A study in 2005 of positive psychology showed that our “happiness” is derived 50% from our genetics, 40% from the things we choose to do, and 10% from our circumstances. While all of us would like a salary raise, research shows an upshift in income only temporarily raises our happiness. Within a few months to a year, we are back to our baseline happiness.
So how do we increase our happiness? A lot of research is going on to better understand what happiness is and how we can increase it. One of the things we know for sure is that experiences make us happy. And to have experiences, we need free time.
Bronnie Ware is an Australian nurse who spent several years caring for patients in the last 12 weeks of their lives. She recorded their dying epiphanies in a book called The Top Five Regrets of the Dying. Reasons #2 and #4 are regrets of not having spent more time with family and more time with friends. In other words, experiences.
Since time is the most precious commodity, consider buying some time by outsourcing the things you don’t like to do or don’t want to spend the time doing. Buying more free time could allow you spend more time with your family and friends, or simply make your time at home less stressful by not having to worry about other things. It may be the best investment in happiness you could make.
The new research, published in the Proceedings of the National Academy of Science, found that people who spent money on time-saving investments—like hiring a gardener instead of tending to the yard themselves, or paying extra for grocery delivery instead of spending time at the store—reported greater life satisfaction. That wasn’t only true for wealthy people, either: “People from across the income spectrum benefited from buying time,” the authors wrote in their paper.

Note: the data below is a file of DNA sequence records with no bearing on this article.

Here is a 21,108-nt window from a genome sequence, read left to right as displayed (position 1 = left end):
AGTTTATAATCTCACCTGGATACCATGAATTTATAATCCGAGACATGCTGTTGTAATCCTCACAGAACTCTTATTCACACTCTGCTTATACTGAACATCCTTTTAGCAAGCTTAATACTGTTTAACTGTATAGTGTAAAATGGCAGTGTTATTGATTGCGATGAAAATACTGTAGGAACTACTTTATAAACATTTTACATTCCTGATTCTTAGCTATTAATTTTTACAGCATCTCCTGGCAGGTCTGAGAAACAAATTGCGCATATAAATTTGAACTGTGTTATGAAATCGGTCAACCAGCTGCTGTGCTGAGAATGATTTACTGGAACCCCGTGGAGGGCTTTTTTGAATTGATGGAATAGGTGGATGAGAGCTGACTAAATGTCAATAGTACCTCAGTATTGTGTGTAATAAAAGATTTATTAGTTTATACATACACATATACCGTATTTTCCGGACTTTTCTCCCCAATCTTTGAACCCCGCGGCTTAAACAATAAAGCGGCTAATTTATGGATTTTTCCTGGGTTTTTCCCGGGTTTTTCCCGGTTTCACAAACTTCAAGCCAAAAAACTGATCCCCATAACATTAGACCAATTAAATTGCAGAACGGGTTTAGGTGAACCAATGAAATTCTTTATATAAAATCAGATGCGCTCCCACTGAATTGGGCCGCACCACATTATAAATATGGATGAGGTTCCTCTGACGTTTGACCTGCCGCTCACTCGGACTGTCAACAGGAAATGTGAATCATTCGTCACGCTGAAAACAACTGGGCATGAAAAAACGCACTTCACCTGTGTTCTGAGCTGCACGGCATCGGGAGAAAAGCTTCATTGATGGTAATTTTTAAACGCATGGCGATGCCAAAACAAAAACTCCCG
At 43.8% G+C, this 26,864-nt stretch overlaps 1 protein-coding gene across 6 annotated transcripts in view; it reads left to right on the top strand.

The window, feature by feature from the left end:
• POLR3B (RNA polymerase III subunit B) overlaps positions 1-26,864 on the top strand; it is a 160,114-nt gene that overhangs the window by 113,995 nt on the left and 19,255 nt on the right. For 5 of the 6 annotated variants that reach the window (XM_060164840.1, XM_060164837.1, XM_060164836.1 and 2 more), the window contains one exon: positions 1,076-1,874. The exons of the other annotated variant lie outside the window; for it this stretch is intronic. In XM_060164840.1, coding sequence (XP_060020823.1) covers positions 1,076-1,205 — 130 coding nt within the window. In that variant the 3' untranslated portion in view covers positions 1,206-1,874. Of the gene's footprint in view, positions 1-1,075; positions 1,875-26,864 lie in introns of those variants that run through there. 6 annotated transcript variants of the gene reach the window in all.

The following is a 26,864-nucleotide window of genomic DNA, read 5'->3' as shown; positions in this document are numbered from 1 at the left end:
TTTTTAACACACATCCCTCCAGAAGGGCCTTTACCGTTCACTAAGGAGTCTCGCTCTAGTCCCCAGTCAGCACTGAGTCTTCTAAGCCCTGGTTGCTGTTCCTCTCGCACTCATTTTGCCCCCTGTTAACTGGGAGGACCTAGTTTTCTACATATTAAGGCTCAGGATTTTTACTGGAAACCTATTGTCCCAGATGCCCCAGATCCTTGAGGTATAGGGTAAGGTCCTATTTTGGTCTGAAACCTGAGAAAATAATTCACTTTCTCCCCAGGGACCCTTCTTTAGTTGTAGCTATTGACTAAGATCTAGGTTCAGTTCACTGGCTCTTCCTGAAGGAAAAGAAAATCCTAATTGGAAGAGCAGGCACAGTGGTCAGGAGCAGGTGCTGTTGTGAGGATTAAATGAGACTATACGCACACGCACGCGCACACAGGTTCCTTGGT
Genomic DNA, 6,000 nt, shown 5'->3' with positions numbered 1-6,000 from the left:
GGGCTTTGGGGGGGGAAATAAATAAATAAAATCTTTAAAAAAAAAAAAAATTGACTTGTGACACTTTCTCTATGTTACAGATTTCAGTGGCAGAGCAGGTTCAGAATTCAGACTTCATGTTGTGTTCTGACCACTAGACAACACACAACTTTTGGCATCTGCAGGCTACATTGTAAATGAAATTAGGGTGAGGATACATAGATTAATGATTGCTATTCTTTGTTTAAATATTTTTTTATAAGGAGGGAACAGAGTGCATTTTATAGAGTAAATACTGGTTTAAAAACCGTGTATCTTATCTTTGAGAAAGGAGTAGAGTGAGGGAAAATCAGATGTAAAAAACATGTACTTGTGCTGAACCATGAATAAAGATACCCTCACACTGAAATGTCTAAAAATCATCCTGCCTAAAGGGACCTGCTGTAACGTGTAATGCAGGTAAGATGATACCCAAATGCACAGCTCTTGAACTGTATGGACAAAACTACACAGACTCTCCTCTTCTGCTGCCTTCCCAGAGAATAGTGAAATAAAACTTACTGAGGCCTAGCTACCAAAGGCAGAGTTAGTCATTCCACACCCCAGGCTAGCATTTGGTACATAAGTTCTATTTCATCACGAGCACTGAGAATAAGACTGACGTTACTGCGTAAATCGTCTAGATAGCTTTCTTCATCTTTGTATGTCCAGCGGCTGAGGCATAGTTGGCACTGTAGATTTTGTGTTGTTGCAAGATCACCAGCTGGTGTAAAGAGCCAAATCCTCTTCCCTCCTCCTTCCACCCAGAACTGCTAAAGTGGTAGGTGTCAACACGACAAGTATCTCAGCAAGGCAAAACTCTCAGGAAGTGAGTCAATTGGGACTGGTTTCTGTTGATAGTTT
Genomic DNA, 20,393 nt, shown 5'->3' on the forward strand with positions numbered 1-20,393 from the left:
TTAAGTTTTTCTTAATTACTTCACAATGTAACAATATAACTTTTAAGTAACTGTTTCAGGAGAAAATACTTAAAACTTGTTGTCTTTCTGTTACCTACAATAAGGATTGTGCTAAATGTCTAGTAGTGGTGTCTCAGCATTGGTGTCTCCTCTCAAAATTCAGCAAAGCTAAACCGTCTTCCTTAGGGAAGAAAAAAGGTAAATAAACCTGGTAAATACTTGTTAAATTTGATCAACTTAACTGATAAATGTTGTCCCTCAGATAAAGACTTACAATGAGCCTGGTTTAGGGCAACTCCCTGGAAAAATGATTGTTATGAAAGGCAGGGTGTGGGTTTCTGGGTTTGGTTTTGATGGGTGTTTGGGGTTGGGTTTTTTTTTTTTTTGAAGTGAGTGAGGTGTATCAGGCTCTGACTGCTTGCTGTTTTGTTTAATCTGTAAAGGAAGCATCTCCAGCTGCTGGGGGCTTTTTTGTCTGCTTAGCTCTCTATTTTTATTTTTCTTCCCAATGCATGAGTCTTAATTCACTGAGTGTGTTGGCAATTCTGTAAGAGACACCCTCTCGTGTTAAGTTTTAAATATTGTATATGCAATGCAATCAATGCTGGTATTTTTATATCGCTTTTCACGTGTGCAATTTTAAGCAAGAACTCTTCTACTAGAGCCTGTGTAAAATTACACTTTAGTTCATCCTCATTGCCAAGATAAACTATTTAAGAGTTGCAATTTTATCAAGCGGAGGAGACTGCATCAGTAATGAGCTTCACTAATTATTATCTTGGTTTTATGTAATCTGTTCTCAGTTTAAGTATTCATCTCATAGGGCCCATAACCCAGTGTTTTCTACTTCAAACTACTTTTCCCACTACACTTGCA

To better understand how money, time, and happiness relate to each other, researchers at the University of British Columbia surveyed more than 6,000 adults in the United States, Denmark, Canada, and the Netherlands. The participants answered questions about how often they spend money to buy themselves free time, how often they felt stressed about time, their demographics, and their overall life satisfaction.
Even after the researchers controlled for income level, the results were clear: People who spent money on time-saving purchases reported higher levels of satisfaction with their lives. “We thought the effects might only hold up for people with quite a bit of disposable income, but to our surprise, we found the same effects across the income spectrum,” said senior author and psychology professor Elizabeth Dunn, PhD, in a press release.
In fact, among the study’s U.S. participants, researchers noticed an even stronger relationship between buying time and enjoying life among those who were less affluent, the authors wrote in their paper. (They did note, however, that their sample included relatively few people at the “lowest rungs” of the income spectrum.)